• Income from foreign contractors that have a permanent establishment or those with double taxation agreements.

Transfer pricing

  • Lack of transfer pricing documentation during an audit; and
  • Not adjusted transfer pricing charges due to pandemic.

Penalties

Depending on the situation tax authorities may impose the following penalties:

  • 20 percent administration penalties or 1 to 3 times the evaded tax obligations for tax fraud or evasion; and
  • Late payment interest at a rate of 0.03 percent on any outstanding tax payments.

Areas in focus and risk system

Taxpayers to face tax audits will be selected based on the tax probable risk (TPR) system. The TPR analyzes taxpayers’ risk information for conducting tax audits. Tax audits may focus on:

  • VAT refund claiming taxpayers;
  • Taxpayers with ongoing losses over continuous consecutive years or taxpayers enjoying tax relief/incentives;
  • Taxpayers involved in sectors with significant revenues. It includes oil and gas, petroleum, private hospitals (medical centers), airlines, credit institutions, pharmaceutical companies, hotels and casinos, lottery companies, seaports, airports, and multinational companies;
  • Firms involved in investment project transfers, capital transfers, and franchising;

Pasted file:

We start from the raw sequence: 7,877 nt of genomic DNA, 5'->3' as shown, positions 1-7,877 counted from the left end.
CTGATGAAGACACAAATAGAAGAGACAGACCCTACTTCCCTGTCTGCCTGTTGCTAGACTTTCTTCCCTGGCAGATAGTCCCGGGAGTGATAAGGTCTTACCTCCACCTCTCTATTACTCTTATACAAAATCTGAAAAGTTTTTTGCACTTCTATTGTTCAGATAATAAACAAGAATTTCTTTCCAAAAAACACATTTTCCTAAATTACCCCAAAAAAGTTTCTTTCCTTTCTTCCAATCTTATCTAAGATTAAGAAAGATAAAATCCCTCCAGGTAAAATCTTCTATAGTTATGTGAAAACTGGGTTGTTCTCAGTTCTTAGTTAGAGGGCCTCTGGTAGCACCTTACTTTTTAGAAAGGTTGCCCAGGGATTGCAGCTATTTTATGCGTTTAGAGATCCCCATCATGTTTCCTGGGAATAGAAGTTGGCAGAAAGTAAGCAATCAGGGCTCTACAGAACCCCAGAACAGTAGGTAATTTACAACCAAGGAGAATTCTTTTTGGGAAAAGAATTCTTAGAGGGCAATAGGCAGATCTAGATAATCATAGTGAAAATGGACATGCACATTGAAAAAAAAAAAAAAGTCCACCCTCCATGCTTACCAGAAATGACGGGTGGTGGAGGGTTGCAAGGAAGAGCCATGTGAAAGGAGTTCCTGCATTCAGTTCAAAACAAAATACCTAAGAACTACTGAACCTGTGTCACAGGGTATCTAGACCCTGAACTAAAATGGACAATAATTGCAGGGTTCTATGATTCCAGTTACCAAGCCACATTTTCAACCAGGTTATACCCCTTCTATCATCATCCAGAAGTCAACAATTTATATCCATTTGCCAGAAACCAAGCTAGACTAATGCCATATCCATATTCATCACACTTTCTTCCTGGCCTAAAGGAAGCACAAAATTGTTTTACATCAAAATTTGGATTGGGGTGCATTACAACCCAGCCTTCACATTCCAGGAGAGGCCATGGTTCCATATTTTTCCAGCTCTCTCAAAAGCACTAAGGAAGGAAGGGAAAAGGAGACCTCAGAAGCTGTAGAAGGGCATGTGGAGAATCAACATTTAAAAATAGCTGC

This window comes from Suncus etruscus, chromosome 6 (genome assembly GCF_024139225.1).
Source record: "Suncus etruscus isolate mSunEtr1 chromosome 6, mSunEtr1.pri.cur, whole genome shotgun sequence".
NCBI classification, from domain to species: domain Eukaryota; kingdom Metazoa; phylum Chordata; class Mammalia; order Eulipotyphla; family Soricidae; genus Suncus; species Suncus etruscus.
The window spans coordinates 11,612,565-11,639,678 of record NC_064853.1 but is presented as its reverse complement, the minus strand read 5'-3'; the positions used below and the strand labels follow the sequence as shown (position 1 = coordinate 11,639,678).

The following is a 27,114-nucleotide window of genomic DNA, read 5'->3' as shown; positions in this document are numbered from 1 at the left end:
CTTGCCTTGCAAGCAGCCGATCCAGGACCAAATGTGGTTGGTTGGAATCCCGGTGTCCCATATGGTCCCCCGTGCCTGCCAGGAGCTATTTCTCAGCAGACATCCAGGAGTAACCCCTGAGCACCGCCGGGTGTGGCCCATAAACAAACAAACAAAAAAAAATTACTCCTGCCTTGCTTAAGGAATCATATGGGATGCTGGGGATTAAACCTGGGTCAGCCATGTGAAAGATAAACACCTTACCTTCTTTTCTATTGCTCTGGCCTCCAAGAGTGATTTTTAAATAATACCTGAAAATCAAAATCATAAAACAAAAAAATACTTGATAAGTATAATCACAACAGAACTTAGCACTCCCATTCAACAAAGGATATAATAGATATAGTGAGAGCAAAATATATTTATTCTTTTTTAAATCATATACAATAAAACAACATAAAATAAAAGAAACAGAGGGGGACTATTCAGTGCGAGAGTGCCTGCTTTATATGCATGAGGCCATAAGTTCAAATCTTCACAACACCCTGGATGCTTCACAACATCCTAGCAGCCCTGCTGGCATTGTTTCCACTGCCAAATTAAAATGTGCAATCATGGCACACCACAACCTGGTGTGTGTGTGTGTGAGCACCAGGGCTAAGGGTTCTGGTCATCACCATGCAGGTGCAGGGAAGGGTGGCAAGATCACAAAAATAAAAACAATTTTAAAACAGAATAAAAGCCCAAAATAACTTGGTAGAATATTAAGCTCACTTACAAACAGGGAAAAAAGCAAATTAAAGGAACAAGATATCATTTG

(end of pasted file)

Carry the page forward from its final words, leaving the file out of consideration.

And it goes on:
• Enterprises with numerous transactions with related parties, including ones who have reported continuous losses or low-profit margins than other enterprises in the same sector;
  • Companies engaged in upcoming sectors such as multi-level trading companies, gaming, digital technology-based services;
  • E-commerce businesses and internet companies such as streaming sites; and
  • Other sectors include real estate, construction materials manufacturers, natural resource exploitation companies, fast moving consumer goods (FMCG) companies, and automobile manufacturers/traders.

Minimizing risks and planning ahead

With growing scrutiny from tax authorities, firms need to have a tax risk management system in place to help identify the areas of tax risk in an organization. Once identified, they need to evaluate them to understand the effect and likelihood of occurrence and manage the risk to minimize tax exposure.

With regulators and tax officials taking an aggressive approach, firms and taxpayers should be proactive in nature, to reduce compliance costs and tax exposures.

With the end of the financial year approaching, businesses should carry a thorough review of areas that are typically subject to technical risks from tax audits and ensure proper tax and accounting documents.


About Us

Vietnam Briefing is produced by Dezan Shira & Associates. The firm assists foreign investors throughout Asia from offices across the world, including in HanoiHo Chi Minh City, and Da Nang. Readers may write to vietnam@dezshira.com for more support on doing business in Vietnam.

We also maintain offices or have alliance partners assisting foreign investors in IndonesiaIndiaSingaporeThe PhilippinesMalaysiaThailandItalyGermany, and the United States, in addition to practices in Bangladesh and Russia.